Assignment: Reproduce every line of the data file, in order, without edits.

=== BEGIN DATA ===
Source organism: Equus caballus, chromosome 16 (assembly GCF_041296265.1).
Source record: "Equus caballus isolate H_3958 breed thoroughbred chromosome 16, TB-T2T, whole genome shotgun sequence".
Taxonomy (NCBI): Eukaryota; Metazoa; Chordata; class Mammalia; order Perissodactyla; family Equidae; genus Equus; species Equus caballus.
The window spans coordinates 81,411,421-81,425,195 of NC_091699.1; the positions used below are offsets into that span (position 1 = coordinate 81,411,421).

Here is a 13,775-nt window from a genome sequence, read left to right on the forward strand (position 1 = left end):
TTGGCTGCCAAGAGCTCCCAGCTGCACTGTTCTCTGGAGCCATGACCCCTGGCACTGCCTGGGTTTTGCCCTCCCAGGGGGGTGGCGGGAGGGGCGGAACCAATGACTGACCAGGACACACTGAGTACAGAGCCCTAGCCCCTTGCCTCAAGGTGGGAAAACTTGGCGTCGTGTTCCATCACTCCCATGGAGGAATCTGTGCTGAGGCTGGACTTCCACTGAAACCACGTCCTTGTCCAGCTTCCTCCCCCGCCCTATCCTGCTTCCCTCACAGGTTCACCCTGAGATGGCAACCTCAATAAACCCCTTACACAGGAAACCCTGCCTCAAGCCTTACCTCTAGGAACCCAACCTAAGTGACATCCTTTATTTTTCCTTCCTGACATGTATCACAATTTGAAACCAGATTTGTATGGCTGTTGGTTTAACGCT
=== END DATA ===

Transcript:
Source organism: Equus caballus, chromosome 16 (assembly GCF_041296265.1).
Source record: "Equus caballus isolate H_3958 breed thoroughbred chromosome 16, TB-T2T, whole genome shotgun sequence".
Taxonomy (NCBI): Eukaryota; Metazoa; Chordata; class Mammalia; order Perissodactyla; family Equidae; genus Equus; species Equus caballus.
The window spans coordinates 81,411,421-81,425,195 of NC_091699.1; the positions used below are offsets into that span (position 1 = coordinate 81,411,421).

Here is a 13,775-nt window from a genome sequence, read left to right on the forward strand (position 1 = left end):
TTGGCTGCCAAGAGCTCCCAGCTGCACTGTTCTCTGGAGCCATGACCCCTGGCACTGCCTGGGTTTTGCCCTCCCAGGGGGGTGGCGGGAGGGGCGGAACCAATGACTGACCAGGACACACTGAGTACAGAGCCCTAGCCCCTTGCCTCAAGGTGGGAAAACTTGGCGTCGTGTTCCATCACTCCCATGGAGGAATCTGTGCTGAGGCTGGACTTCCACTGAAACCACGTCCTTGTCCAGCTTCCTCCCCCGCCCTATCCTGCTTCCCTCACAGGTTCACCCTGAGATGGCAACCTCAATAAACCCCTTACACAGGAAACCCTGCCTCAAGCCTTACCTCTAGGAACCCAACCTAAGTGACATCCTTTATTTTTCCTTCCTGACATGTATCACAATTTGAAACCAGATTTGTATGGCTGTTGGTTTAACGCT